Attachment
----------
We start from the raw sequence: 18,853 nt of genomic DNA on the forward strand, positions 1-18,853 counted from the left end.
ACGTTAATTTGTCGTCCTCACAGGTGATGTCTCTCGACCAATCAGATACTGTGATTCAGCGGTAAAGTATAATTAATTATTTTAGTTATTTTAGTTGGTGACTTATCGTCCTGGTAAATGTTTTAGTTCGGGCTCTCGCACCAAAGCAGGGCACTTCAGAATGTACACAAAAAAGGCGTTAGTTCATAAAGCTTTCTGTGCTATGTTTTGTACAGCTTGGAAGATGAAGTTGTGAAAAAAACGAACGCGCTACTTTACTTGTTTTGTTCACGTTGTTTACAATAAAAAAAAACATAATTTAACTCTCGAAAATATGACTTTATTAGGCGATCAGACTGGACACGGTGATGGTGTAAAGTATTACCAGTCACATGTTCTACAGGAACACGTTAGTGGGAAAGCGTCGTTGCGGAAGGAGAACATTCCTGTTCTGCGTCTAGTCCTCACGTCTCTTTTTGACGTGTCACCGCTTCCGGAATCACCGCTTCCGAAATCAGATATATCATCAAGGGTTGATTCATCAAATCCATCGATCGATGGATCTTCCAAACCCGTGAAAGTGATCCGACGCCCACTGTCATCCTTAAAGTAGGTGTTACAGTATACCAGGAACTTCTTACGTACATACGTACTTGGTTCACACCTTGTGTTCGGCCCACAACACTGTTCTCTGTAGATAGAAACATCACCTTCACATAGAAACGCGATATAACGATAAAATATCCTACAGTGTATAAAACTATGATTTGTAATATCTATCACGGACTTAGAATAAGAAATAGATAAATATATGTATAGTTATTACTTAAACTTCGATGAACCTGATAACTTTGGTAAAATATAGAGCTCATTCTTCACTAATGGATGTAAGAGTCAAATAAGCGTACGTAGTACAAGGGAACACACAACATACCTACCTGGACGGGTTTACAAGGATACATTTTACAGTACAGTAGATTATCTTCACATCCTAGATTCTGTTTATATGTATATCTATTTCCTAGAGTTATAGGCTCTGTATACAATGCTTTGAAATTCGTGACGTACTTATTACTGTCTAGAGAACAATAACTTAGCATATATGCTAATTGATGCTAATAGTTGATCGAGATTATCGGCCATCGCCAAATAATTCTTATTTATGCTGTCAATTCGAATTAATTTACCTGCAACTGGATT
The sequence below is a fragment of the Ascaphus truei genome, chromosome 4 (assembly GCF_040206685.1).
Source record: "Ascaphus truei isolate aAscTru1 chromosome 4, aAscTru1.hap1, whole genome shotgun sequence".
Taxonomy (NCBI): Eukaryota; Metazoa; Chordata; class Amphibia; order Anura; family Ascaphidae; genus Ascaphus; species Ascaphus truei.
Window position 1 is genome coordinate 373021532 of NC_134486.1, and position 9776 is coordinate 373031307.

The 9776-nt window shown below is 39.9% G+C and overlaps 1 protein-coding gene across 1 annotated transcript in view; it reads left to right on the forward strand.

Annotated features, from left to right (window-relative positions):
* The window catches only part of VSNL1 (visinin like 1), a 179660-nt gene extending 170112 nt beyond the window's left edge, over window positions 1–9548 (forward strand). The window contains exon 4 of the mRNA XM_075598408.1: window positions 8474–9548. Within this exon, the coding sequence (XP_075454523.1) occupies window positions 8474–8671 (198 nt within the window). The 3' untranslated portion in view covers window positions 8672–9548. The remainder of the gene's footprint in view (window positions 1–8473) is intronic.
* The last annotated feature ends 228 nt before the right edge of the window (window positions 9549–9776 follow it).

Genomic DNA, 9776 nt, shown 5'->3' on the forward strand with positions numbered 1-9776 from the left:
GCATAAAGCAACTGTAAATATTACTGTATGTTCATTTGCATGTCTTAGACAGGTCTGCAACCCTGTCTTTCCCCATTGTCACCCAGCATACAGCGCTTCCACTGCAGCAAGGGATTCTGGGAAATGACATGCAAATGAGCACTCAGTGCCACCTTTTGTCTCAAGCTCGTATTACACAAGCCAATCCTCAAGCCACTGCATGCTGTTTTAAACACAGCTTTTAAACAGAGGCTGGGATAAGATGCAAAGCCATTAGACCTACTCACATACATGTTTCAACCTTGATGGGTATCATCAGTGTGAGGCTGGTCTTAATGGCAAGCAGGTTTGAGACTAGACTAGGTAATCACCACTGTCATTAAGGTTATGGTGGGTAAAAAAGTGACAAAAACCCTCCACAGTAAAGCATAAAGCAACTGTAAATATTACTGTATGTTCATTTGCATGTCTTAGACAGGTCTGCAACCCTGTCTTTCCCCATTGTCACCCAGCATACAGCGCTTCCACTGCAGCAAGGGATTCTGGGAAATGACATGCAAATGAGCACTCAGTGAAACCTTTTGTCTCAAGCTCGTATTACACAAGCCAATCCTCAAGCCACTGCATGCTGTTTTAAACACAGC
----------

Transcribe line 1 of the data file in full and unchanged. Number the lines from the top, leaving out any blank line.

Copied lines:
We start from the raw sequence: 18,853 nt of genomic DNA on the forward strand, positions 1-18,853 counted from the left end.